In the 'war on terrorism' waged by the United States the activities of the US Central Intelligence Agency (CIA) have been in the spotlight of discussions for several years. Such activities include extra-legal renditions of terrorist suspects and their subsequent detention in secret prisons. There are serious allegations that the CIA has used means of torture to interrogate suspects. The humiliating pictures from the prisons at Guantánamo Bay and Abu Ghraib are particularly startling illustrations of the extreme measures taken against some prisoners. The global reach of the CIA's activities also involves European state authorities and other actors. Forms of involvement range from an operational involvement to tolerating, or ignoring, the use of European territory for the purpose of renditions. Some of the detainees used to be European residents before they were transferred to one of those prisons, but the respective European state governments have been hesitant to accept their return. In this paper is argued that there is a tendency for European states to bury their heads in the sand. The potential involvement of European governments in the respective counter-terrorism activities by the US government and, in particular, by the CIA, has not been discussed extensively and both parliamentary and judicial investigations have barely taken place so far. The CIA's activities give rise to the question of what, if any, lessons can be learnt and how, if at all, such incidents might be avoided in the future. This is so far under-researched and the final section of this paper will therefore focus on one aspect only: that the practice of so-called 'extraordinary renditions' and secret detention illustrate serious problems with regard to the accountability and oversight of activities of intelligence services in general, and of foreign intelligence agencies in particular. Assuming that an extreme case sharpens our analytical understanding, what can be learnt from this case in this context?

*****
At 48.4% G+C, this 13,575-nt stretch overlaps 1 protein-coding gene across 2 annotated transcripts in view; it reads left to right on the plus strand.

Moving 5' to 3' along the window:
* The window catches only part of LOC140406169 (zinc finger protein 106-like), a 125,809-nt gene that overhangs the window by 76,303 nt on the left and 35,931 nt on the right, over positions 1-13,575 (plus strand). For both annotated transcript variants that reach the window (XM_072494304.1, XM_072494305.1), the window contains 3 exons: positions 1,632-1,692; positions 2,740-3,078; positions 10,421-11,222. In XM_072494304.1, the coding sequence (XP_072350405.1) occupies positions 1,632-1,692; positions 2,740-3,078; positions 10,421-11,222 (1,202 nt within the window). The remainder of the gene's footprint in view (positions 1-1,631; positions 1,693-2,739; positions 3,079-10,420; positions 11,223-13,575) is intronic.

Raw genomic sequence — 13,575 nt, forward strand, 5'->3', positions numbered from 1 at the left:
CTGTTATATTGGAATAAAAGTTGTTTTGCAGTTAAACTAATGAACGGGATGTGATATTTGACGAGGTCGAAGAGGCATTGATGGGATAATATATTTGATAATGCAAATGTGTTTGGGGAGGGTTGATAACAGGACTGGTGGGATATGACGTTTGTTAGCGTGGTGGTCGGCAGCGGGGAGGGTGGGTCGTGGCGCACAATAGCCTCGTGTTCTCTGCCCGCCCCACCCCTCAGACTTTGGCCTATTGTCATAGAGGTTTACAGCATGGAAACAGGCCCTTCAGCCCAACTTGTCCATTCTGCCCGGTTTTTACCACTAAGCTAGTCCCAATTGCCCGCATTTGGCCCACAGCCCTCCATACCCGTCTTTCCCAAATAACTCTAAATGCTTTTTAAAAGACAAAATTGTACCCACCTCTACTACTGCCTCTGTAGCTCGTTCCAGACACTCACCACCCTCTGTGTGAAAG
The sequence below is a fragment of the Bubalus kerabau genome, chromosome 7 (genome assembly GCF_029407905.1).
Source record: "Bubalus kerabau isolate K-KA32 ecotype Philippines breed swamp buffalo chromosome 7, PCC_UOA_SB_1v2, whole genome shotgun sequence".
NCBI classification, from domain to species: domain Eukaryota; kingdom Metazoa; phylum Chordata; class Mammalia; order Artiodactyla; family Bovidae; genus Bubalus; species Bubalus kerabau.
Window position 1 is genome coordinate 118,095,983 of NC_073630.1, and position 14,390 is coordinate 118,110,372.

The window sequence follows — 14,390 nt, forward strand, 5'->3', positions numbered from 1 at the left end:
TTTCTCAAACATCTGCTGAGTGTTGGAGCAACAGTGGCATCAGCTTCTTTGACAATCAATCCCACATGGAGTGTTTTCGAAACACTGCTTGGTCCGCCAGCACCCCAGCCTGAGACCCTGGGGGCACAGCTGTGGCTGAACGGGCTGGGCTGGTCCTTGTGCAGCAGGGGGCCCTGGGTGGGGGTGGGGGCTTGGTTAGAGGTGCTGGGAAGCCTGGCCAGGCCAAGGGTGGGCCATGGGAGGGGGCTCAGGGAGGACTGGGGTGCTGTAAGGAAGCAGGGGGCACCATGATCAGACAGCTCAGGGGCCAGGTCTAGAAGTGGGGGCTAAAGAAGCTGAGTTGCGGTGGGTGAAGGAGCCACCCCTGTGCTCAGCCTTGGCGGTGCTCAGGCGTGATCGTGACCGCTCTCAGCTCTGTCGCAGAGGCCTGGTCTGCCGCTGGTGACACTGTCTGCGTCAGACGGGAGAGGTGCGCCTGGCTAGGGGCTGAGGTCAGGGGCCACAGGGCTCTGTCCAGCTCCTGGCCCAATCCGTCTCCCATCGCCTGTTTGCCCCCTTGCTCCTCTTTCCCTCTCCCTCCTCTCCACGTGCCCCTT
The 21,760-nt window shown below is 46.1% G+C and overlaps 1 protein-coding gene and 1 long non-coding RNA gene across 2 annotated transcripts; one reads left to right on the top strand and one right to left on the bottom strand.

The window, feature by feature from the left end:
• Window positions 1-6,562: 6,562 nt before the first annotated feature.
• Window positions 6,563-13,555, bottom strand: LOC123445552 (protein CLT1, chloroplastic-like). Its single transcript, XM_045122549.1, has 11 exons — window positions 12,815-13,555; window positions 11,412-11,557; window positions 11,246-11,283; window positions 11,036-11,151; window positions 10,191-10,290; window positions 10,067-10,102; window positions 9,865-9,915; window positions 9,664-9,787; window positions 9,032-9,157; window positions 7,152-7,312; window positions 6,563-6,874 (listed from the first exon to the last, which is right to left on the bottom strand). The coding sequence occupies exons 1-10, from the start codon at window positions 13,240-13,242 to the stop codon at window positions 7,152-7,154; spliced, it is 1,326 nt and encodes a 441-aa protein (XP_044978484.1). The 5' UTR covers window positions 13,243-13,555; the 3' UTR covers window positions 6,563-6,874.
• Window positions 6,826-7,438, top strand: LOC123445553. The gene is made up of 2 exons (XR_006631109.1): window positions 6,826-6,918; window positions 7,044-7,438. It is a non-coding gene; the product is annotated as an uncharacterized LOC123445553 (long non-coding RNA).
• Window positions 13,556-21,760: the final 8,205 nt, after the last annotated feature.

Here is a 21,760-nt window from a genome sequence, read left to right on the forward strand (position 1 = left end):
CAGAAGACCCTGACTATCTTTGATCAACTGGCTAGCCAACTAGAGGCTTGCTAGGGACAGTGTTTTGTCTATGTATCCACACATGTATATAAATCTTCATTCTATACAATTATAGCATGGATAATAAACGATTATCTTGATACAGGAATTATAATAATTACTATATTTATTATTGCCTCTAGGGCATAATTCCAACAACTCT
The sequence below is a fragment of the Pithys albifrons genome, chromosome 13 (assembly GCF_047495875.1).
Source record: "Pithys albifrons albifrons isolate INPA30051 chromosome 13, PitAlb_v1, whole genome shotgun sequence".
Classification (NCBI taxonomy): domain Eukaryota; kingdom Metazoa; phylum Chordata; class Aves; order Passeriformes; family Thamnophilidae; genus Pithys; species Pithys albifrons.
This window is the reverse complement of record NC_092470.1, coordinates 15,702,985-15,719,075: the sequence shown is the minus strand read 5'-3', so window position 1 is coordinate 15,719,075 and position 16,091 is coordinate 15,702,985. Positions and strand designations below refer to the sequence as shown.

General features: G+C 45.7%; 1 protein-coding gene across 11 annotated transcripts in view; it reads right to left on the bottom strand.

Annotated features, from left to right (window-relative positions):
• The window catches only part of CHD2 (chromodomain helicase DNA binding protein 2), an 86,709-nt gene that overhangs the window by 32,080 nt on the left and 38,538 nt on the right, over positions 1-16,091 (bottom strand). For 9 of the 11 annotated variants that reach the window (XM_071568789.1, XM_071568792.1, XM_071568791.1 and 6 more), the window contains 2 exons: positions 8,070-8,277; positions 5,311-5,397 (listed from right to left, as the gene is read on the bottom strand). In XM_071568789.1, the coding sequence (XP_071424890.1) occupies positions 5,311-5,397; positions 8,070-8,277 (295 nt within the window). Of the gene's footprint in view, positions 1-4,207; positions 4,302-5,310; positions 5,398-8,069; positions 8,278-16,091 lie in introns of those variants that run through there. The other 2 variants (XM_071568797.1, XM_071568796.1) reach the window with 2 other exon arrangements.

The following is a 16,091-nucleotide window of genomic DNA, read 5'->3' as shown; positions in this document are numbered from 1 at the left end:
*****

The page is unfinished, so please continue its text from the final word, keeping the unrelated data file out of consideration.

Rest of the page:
|Clingendael Security Paper
|Nederlands Instituut voor Internationale Betrekkingen Clingendael